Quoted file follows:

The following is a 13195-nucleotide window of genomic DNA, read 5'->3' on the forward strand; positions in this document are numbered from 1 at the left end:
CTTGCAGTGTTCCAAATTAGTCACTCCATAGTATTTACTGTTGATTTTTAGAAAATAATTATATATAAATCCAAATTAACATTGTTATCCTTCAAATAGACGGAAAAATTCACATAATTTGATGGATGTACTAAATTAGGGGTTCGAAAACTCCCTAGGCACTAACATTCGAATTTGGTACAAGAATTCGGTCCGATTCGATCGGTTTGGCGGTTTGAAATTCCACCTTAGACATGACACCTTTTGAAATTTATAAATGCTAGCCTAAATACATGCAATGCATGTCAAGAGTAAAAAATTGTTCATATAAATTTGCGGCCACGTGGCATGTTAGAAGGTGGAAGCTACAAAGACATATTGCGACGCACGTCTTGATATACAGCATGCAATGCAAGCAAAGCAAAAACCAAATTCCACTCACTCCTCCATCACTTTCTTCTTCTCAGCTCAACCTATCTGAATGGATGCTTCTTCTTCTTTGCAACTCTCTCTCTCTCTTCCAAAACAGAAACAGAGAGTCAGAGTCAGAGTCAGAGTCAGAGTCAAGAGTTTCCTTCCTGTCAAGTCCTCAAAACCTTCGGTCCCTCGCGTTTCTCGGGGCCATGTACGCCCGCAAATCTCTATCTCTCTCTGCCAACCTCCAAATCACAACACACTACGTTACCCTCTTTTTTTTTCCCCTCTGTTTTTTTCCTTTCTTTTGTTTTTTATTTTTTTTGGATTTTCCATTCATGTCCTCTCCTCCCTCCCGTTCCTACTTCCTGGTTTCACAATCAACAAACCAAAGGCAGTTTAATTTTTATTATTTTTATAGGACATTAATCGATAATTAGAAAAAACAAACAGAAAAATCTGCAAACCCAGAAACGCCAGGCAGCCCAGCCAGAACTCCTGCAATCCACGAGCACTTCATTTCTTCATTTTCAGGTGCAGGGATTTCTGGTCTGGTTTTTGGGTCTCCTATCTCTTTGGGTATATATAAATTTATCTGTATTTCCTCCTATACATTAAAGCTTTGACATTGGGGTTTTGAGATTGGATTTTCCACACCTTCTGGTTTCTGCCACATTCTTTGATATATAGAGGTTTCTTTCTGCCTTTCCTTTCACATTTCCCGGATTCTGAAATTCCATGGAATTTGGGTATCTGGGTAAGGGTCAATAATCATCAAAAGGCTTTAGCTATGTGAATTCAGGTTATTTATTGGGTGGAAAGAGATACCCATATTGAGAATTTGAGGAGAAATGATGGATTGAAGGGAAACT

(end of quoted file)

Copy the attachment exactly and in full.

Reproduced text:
The following is a 13195-nucleotide window of genomic DNA, read 5'->3' on the forward strand; positions in this document are numbered from 1 at the left end:
CTTGCAGTGTTCCAAATTAGTCACTCCATAGTATTTACTGTTGATTTTTAGAAAATAATTATATATAAATCCAAATTAACATTGTTATCCTTCAAATAGACGGAAAAATTCACATAATTTGATGGATGTACTAAATTAGGGGTTCGAAAACTCCCTAGGCACTAACATTCGAATTTGGTACAAGAATTCGGTCCGATTCGATCGGTTTGGCGGTTTGAAATTCCACCTTAGACATGACACCTTTTGAAATTTATAAATGCTAGCCTAAATACATGCAATGCATGTCAAGAGTAAAAAATTGTTCATATAAATTTGCGGCCACGTGGCATGTTAGAAGGTGGAAGCTACAAAGACATATTGCGACGCACGTCTTGATATACAGCATGCAATGCAAGCAAAGCAAAAACCAAATTCCACTCACTCCTCCATCACTTTCTTCTTCTCAGCTCAACCTATCTGAATGGATGCTTCTTCTTCTTTGCAACTCTCTCTCTCTCTTCCAAAACAGAAACAGAGAGTCAGAGTCAGAGTCAGAGTCAGAGTCAAGAGTTTCCTTCCTGTCAAGTCCTCAAAACCTTCGGTCCCTCGCGTTTCTCGGGGCCATGTACGCCCGCAAATCTCTATCTCTCTCTGCCAACCTCCAAATCACAACACACTACGTTACCCTCTTTTTTTTTCCCCTCTGTTTTTTTCCTTTCTTTTGTTTTTTATTTTTTTTGGATTTTCCATTCATGTCCTCTCCTCCCTCCCGTTCCTACTTCCTGGTTTCACAATCAACAAACCAAAGGCAGTTTAATTTTTATTATTTTTATAGGACATTAATCGATAATTAGAAAAAACAAACAGAAAAATCTGCAAACCCAGAAACGCCAGGCAGCCCAGCCAGAACTCCTGCAATCCACGAGCACTTCATTTCTTCATTTTCAGGTGCAGGGATTTCTGGTCTGGTTTTTGGGTCTCCTATCTCTTTGGGTATATATAAATTTATCTGTATTTCCTCCTATACATTAAAGCTTTGACATTGGGGTTTTGAGATTGGATTTTCCACACCTTCTGGTTTCTGCCACATTCTTTGATATATAGAGGTTTCTTTCTGCCTTTCCTTTCACATTTCCCGGATTCTGAAATTCCATGGAATTTGGGTATCTGGGTAAGGGTCAATAATCATCAAAAGGCTTTAGCTATGTGAATTCAGGTTATTTATTGGGTGGAAAGAGATACCCATATTGAGAATTTGAGGAGAAATGATGGATTGAAGGGAAACT